Not very long ago, 54 percent of Larsen & Toubro’s shares were owned by the financial institutions. The managing director had about 4 percent and his friends and relatives had another 12 percent. The rest of the shares were with the public. Yet, the company has the image of a private sector company and runs well.
A concept that requires clarification is that the public sector in no way represents socialism; it is pure state capitalism. The Soviet Union in that sense was a state that practised state capitalism and crashed into bankruptcy. The example of the old Larsen & Toubro was nearer to socialism because the shares were majorly with the public, with the management owning only about 16 percent. Uncannily, the large American corporations—many of them—have their managements holding only a small percentage of shares. The rest are held by the public as well as mutual funds.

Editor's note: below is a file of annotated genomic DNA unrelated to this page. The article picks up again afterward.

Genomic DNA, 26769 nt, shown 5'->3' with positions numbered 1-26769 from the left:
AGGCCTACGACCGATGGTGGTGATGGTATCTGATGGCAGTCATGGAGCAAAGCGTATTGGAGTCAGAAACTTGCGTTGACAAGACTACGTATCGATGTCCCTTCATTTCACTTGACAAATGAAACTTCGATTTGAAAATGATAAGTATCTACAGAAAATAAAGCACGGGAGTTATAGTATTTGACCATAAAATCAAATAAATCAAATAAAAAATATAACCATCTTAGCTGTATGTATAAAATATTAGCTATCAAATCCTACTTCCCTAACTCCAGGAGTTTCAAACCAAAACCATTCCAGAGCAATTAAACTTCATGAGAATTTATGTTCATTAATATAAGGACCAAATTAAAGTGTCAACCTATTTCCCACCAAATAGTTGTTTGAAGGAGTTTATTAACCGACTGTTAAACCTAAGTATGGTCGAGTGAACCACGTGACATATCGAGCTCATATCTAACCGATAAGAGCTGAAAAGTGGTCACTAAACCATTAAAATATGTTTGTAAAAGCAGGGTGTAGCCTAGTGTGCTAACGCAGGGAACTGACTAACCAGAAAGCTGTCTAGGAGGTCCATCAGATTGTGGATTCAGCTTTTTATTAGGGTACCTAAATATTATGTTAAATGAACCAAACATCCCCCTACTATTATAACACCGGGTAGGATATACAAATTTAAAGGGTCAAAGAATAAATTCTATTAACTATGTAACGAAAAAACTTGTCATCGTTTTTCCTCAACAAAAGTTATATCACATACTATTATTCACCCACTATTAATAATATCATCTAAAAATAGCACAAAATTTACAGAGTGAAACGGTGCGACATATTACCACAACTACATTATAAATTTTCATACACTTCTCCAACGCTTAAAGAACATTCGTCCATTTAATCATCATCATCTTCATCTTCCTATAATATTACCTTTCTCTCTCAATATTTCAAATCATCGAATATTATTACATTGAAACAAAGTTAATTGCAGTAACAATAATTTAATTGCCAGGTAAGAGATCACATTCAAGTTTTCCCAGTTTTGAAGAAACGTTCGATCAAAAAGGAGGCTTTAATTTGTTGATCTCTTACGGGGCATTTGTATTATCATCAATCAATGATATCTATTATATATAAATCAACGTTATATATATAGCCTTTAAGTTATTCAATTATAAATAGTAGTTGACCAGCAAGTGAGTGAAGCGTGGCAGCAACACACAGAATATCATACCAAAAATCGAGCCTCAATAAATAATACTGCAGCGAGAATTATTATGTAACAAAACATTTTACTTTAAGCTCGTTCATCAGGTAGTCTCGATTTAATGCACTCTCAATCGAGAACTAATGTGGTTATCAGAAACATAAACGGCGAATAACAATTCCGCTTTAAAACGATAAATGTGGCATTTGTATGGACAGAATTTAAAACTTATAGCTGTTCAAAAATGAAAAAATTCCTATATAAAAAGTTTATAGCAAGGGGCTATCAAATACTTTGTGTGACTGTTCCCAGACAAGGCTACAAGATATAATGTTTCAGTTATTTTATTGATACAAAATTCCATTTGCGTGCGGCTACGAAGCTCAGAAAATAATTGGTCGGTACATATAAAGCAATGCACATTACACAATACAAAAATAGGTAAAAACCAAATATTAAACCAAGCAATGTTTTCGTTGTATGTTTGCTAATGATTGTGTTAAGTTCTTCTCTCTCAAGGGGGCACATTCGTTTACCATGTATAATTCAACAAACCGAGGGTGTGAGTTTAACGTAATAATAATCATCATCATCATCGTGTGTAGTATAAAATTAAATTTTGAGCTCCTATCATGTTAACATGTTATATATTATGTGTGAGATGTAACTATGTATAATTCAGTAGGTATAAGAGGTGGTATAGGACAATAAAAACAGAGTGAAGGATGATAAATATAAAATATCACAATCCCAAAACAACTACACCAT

There is one publicly accepted rule in the United States that if an entrepreneur thinks that he can run a particular company, he can give a public offer to buy all the shares of that company at a higher price than the market. It is for the company directors to decide if they should recommend to the shareholders whether to hold the shares or sell out. In other words, because of this rule, the managements of these companies are always on their toes, for fear of a takeover bid.
One way to privatise, and do so transparently, is for the President of India to sell all the shares of PSUs to the LIC, GIC, UTI, banks and other financial institutions et al. Payments need not all be made immediately. The better viable units would get picked up by common investors who would buy 50 to 5,000 shares each. There are many who are hungry for opportunities to invest their savings. This is so more due to a fall in interest rates. Those units which are unviable will need repair either through mergers or through rationalization, or even through injection of funds.